The existing penalties under the Wildlife Conservation Act are wholly inadequate. For example, if someone were to travel down to Two Peoples Bay and hunt down and kill one of the approximately 80 remaining Gilbert’s potoroos, the worst thing that could happen to that person would be a fine of $10 000. In 2012, when this bill was originally introduced, the equivalent penalty under the federal law was up to two years’ imprisonment and a $110 000 fine.
Another significant and longstanding inadequacy in the law is the fact that the Wildlife Conservation Act applies differently to the Crown from the way it applies to any other legal entity in Western Australia. These types of inequities have gradually been removed from other parts of the WA statute book, but in this old act—still, in many ways, mostly about hunting and skinning—the anachronism remains. Among the problems this has generated is that in the case of the conservation of fauna, farmers are subject to much greater scrutiny than, for example, the Forest Products Commission is or the former Department of Conservation and Land Management was when it was simultaneously the forest logging and forest conservation arm of the government.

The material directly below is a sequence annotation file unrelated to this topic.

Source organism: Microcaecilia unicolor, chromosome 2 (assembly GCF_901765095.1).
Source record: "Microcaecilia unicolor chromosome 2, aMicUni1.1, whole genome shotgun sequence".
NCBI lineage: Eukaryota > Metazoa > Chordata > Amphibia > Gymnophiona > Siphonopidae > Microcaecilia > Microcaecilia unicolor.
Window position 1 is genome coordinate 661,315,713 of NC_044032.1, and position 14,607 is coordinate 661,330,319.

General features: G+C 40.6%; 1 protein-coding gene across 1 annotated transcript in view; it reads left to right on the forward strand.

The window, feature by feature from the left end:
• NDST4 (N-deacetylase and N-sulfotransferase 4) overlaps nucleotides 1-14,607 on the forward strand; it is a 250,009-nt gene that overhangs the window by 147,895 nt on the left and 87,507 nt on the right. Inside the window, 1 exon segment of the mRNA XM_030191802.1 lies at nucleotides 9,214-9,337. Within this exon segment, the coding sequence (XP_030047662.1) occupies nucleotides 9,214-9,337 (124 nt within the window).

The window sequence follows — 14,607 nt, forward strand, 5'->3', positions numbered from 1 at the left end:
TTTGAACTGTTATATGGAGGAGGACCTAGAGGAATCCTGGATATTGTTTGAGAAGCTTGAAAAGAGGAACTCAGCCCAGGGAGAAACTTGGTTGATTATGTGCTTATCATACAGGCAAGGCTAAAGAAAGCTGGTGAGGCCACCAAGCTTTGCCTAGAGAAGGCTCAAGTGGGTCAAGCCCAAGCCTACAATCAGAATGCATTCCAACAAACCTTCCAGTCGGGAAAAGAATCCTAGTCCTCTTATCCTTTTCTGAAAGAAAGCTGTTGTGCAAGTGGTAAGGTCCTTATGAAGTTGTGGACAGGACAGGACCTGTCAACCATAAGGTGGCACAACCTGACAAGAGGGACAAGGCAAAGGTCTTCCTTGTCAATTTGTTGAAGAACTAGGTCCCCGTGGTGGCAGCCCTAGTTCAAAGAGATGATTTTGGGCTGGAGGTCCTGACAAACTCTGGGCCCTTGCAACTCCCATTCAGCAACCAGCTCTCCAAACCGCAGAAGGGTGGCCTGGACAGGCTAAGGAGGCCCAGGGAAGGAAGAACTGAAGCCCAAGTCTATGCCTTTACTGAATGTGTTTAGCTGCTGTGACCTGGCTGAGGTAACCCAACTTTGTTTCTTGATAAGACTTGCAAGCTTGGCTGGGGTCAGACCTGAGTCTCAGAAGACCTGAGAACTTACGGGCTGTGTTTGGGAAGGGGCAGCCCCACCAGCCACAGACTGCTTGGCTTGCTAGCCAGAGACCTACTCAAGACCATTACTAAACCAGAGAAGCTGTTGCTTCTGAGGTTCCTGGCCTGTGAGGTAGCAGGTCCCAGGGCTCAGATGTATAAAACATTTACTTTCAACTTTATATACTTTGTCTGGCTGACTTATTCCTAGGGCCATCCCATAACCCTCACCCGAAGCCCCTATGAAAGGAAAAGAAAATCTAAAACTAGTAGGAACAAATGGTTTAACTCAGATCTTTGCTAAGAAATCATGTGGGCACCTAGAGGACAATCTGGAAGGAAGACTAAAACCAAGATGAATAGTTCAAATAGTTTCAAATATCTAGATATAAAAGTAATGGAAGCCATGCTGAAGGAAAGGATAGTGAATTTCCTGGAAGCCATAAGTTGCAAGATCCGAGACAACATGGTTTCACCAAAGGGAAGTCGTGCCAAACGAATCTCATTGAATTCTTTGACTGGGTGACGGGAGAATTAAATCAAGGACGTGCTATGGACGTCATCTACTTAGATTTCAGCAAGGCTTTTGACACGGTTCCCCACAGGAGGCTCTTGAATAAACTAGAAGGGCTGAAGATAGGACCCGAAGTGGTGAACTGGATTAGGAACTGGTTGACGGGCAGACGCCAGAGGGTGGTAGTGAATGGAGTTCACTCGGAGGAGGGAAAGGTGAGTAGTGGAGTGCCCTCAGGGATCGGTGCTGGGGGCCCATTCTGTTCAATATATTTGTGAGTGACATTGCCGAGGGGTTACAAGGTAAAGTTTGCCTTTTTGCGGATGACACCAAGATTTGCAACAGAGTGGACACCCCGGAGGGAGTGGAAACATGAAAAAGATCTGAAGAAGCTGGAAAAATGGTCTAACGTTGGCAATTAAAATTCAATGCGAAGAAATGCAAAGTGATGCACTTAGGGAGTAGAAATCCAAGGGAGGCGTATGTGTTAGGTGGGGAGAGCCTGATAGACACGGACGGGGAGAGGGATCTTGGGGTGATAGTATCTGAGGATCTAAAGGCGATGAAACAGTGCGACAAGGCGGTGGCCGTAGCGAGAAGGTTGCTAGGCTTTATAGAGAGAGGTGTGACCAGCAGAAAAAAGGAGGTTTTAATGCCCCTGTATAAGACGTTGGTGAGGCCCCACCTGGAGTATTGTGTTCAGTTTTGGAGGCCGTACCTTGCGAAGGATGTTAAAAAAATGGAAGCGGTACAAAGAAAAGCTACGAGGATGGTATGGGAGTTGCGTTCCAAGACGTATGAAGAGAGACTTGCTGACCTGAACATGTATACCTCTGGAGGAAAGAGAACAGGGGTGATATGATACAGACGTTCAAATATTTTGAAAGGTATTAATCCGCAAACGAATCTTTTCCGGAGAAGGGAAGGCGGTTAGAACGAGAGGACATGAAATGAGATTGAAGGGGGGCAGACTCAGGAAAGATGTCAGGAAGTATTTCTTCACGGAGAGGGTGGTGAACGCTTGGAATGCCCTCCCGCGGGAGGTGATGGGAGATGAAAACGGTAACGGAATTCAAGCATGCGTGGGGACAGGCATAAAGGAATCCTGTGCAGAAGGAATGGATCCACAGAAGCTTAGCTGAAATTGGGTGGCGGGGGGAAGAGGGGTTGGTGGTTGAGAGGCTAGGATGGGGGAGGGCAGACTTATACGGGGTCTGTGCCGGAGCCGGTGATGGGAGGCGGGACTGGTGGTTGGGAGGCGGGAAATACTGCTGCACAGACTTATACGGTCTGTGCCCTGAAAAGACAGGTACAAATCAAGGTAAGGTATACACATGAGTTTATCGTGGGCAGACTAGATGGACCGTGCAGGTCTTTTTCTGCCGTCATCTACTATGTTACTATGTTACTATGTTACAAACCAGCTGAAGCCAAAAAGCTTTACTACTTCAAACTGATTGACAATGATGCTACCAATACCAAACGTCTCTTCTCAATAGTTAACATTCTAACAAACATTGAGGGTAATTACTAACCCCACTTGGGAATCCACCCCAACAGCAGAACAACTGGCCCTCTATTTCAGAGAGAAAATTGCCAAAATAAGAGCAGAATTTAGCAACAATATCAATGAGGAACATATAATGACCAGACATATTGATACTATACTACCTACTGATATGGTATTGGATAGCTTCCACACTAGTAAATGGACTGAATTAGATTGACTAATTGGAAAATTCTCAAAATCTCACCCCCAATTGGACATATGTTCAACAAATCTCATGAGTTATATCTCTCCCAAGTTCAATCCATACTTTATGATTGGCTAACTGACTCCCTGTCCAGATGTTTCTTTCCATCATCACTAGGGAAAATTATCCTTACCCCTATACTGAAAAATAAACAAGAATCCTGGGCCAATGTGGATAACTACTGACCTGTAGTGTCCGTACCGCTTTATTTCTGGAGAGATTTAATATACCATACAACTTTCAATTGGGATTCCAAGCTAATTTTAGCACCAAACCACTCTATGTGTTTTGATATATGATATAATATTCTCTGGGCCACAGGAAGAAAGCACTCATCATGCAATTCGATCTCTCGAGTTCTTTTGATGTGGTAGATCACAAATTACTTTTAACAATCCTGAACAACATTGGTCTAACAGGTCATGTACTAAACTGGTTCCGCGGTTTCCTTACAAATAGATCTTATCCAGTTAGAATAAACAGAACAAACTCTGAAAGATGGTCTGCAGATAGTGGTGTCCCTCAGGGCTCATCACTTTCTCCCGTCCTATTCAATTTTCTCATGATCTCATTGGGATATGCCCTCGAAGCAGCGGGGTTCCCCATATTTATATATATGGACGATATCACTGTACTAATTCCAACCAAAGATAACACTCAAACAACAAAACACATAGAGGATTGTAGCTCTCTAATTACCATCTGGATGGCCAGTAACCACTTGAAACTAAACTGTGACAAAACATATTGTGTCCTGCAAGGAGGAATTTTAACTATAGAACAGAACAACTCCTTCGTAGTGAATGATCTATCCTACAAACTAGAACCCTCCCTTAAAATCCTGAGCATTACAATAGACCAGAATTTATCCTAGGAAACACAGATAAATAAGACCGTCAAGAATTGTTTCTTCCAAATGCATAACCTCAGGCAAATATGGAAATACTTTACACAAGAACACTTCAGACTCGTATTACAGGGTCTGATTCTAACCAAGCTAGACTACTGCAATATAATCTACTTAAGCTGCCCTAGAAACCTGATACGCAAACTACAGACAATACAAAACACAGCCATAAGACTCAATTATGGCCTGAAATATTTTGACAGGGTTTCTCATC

In 2002, the Greens’ Dr Chrissy Sharp introduced a bill that sought to remedy this problem, but it was voted down by Labor, the Liberals, the Nationals and the now extinct One Nation party. The opposition to the bill by the then Labor government was particularly curious, given that Dr Geoff Gallop had come to power in 2001 promising the introduction of a comprehensive new biodiversity conservation bill as a priority of his government. Yet all that was generated on this priority reform during that term of Labor government was a consultation paper. In the 2005 election, this reform was promised again by Labor. That term of government yielded only a discussion paper on a proposed biodiversity conservation strategy. No strategy was ever developed, and no bill, or even draft bill, ever came out. Such was the fate of this priority reform after two terms of Labor government.
Like the Labor government before it, the current Liberal–National government has promised legislative changes to protect WA’s wildlife. My former colleague Giz Watson referred to that promise by the government in her valedictory speech given in this place nearly a year ago. The Premier reiterated that promise during a speech in the other place on 18 February 2014. However, like the Labor government before it, the Liberal–National government has made promises, but to date no biodiversity bill has been introduced.